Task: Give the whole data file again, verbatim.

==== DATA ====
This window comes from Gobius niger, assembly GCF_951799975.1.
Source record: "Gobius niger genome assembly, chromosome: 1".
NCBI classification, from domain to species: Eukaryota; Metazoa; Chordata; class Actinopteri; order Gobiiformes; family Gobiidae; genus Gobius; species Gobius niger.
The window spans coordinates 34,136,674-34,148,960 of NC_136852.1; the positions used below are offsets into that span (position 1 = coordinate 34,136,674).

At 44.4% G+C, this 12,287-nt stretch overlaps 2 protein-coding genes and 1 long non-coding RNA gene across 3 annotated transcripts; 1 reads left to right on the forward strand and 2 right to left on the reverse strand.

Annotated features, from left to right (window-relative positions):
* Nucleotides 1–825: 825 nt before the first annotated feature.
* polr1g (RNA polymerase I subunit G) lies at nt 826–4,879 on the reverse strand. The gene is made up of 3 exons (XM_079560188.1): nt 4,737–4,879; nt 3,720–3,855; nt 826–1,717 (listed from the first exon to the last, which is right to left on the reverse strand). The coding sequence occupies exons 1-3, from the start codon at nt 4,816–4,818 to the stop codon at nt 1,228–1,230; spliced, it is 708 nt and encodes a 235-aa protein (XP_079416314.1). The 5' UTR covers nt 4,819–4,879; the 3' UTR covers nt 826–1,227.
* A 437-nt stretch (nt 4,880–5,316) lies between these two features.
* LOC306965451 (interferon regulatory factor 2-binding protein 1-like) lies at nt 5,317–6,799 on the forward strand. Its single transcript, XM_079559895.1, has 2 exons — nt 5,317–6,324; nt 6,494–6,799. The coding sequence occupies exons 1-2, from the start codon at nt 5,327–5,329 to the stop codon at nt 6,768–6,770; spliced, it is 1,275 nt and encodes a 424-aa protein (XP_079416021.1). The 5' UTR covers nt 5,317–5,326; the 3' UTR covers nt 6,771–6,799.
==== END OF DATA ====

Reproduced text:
This window comes from Gobius niger, assembly GCF_951799975.1.
Source record: "Gobius niger genome assembly, chromosome: 1".
NCBI classification, from domain to species: Eukaryota; Metazoa; Chordata; class Actinopteri; order Gobiiformes; family Gobiidae; genus Gobius; species Gobius niger.
The window spans coordinates 34,136,674-34,148,960 of NC_136852.1; the positions used below are offsets into that span (position 1 = coordinate 34,136,674).

At 44.4% G+C, this 12,287-nt stretch overlaps 2 protein-coding genes and 1 long non-coding RNA gene across 3 annotated transcripts; 1 reads left to right on the forward strand and 2 right to left on the reverse strand.

Annotated features, from left to right (window-relative positions):
* Nucleotides 1–825: 825 nt before the first annotated feature.
* polr1g (RNA polymerase I subunit G) lies at nt 826–4,879 on the reverse strand. The gene is made up of 3 exons (XM_079560188.1): nt 4,737–4,879; nt 3,720–3,855; nt 826–1,717 (listed from the first exon to the last, which is right to left on the reverse strand). The coding sequence occupies exons 1-3, from the start codon at nt 4,816–4,818 to the stop codon at nt 1,228–1,230; spliced, it is 708 nt and encodes a 235-aa protein (XP_079416314.1). The 5' UTR covers nt 4,819–4,879; the 3' UTR covers nt 826–1,227.
* A 437-nt stretch (nt 4,880–5,316) lies between these two features.
* LOC306965451 (interferon regulatory factor 2-binding protein 1-like) lies at nt 5,317–6,799 on the forward strand. Its single transcript, XM_079559895.1, has 2 exons — nt 5,317–6,324; nt 6,494–6,799. The coding sequence occupies exons 1-2, from the start codon at nt 5,327–5,329 to the stop codon at nt 6,768–6,770; spliced, it is 1,275 nt and encodes a 424-aa protein (XP_079416021.1). The 5' UTR covers nt 5,317–5,326; the 3' UTR covers nt 6,771–6,799.